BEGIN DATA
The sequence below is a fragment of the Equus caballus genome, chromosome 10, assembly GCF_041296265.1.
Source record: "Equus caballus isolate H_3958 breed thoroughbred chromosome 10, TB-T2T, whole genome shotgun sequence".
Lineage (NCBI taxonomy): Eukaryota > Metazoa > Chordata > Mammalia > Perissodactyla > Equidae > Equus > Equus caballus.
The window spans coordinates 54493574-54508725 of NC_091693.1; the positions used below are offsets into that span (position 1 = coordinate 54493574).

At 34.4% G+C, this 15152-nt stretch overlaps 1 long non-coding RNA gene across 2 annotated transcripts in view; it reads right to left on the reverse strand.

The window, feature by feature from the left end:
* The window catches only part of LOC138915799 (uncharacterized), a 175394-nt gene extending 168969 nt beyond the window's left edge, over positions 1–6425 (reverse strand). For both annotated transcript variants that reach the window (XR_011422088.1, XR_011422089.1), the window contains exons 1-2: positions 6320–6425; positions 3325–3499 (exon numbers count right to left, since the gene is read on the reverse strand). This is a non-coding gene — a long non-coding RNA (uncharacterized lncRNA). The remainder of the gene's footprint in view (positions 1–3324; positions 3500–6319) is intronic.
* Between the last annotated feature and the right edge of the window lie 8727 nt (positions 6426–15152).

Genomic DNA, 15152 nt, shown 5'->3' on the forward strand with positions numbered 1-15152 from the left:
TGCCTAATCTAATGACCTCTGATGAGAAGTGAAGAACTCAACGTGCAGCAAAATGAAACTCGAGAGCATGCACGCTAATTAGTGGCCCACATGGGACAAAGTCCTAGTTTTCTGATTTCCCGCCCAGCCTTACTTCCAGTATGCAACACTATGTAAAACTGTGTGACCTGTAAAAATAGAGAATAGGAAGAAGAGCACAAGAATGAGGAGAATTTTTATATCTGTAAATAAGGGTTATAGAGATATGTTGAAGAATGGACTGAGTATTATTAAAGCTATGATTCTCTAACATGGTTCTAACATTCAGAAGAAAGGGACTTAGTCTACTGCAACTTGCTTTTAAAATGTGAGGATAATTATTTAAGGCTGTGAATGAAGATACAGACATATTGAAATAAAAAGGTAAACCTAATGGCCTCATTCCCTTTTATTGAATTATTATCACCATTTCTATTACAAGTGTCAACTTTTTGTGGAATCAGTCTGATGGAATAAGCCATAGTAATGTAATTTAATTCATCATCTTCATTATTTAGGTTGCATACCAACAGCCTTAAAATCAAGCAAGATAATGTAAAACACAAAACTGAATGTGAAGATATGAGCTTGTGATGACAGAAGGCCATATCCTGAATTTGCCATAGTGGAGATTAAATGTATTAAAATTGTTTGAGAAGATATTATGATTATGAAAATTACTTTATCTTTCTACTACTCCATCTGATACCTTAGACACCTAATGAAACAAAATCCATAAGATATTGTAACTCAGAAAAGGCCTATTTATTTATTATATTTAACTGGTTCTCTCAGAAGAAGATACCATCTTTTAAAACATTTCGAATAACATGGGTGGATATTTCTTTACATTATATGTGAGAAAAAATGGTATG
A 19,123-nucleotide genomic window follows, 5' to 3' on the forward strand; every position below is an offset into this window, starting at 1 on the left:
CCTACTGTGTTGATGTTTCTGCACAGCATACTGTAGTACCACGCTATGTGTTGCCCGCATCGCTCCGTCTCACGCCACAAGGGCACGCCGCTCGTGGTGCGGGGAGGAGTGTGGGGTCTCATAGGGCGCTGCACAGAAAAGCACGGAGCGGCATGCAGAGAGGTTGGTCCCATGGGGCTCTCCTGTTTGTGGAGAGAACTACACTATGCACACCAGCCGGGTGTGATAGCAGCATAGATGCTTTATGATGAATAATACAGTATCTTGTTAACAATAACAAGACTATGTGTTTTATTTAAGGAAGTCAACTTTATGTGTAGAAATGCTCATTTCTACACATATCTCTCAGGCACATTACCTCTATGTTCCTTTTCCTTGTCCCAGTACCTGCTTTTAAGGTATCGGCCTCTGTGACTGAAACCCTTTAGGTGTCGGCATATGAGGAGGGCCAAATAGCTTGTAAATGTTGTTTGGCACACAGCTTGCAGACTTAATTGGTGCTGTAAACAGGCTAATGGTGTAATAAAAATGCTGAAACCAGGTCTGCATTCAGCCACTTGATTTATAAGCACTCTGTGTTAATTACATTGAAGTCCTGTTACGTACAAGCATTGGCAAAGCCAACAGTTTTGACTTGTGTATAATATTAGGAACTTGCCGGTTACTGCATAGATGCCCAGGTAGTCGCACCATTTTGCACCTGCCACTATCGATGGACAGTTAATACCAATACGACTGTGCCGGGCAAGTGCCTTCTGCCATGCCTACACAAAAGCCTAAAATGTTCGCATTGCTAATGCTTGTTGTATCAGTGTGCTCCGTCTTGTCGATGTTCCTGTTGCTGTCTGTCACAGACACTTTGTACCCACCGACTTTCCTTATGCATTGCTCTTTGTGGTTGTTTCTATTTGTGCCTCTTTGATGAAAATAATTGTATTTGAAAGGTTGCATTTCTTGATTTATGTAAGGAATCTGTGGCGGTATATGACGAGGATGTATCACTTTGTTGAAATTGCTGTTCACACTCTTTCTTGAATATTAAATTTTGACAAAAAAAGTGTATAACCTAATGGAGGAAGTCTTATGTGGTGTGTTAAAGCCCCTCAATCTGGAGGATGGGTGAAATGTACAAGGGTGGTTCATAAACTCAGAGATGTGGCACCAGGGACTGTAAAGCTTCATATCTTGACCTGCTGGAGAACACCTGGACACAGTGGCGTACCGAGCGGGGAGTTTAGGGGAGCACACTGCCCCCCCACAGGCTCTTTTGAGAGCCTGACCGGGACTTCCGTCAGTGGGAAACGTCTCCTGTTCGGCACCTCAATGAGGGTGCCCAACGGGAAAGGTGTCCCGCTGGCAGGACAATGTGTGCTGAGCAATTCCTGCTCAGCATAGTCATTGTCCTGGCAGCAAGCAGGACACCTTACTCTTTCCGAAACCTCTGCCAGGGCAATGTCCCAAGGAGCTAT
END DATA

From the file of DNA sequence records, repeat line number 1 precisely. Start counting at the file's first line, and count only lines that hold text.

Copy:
The sequence below is a fragment of the Equus caballus genome, chromosome 10, assembly GCF_041296265.1.